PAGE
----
Friday, December 30, 2005

The Great Divide

Ostensibly the moviegoing experience is a universal one. Common thinking goes like this: movies are a populist artform. They're supposed to reach across all social strata, race, and religion. But there's something about 2005 that seems to have been frozen in the amber of 2004: the balkanization of movie-loving.

Read more on the triple prism through which we view the success of movies. Later today, the underappreciated and the runners up to my top ten list.

4 comments:

Kamikaze Camel said...

Wow, that was a really great read. So true. Well done.

And on the first three choices for underappreciated? I've only seen In Her Shoes and I agree. However, I blame 2 things:

1. Distributers releasing a plethora of female-oriented films at once
2. The marketing. That trailer was awful. You can usually predict the path of a chick flick - Shoes didn't follow it; however, the trailer made it look like it did. Hence... it appears on your underappreciated list.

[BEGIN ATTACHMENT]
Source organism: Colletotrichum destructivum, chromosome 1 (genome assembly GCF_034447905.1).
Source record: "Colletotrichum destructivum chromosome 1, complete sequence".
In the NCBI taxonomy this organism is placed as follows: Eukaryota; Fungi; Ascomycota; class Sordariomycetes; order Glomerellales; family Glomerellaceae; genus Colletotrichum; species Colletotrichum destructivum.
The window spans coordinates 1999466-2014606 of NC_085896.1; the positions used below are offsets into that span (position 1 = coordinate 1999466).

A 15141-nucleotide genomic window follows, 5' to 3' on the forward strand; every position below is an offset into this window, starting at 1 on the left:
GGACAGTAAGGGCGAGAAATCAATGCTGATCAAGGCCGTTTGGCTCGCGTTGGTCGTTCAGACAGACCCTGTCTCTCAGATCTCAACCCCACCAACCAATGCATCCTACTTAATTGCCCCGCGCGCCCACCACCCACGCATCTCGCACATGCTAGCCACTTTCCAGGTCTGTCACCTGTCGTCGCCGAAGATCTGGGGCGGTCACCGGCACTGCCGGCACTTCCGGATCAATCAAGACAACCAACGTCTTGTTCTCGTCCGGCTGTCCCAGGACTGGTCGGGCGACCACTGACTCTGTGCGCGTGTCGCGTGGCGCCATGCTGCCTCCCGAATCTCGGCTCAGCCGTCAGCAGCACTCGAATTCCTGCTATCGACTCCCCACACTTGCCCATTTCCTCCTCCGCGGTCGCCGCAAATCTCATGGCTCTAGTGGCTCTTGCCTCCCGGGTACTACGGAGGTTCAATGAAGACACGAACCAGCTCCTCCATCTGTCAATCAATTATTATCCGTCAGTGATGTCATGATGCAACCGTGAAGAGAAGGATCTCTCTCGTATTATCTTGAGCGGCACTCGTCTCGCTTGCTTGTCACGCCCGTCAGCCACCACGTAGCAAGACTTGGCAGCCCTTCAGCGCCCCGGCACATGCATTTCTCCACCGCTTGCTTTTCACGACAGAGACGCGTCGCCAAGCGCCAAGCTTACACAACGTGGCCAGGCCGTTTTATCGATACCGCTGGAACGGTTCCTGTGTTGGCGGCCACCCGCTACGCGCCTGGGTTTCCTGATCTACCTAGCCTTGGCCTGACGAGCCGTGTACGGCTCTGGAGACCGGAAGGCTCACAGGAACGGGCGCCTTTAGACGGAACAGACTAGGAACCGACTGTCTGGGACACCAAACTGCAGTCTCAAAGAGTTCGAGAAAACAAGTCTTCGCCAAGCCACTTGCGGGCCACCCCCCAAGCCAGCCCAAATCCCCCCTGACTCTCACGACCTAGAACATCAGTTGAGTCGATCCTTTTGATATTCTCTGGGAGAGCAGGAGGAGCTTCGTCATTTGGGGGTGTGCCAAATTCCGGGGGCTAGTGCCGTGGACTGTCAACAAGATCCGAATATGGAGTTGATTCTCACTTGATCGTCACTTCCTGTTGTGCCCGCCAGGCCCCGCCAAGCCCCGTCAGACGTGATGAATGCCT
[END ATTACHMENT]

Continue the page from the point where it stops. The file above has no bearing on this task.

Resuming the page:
But, keep it up

Middento said...

I think you're assessment of films is dead-on. What do you think were some of the recent films (say, last five years) that measured up in all three categories? I can only think of a handful -- say, The Incrdibles or Mystic River.

Kamikaze Camel said...

In my limited years as a movie-obsessive I must say that through research I find it very sad that just ordinary people dramas can't go on and make $200mil like Kramer vs. Kramer as you said. They need to be big special effects bonanzas.

JMR mentioned Mystic River, I think that if we were in the same time as the '70s both that and Eastwood's Million Dollar Baby would have been much higher grossers.

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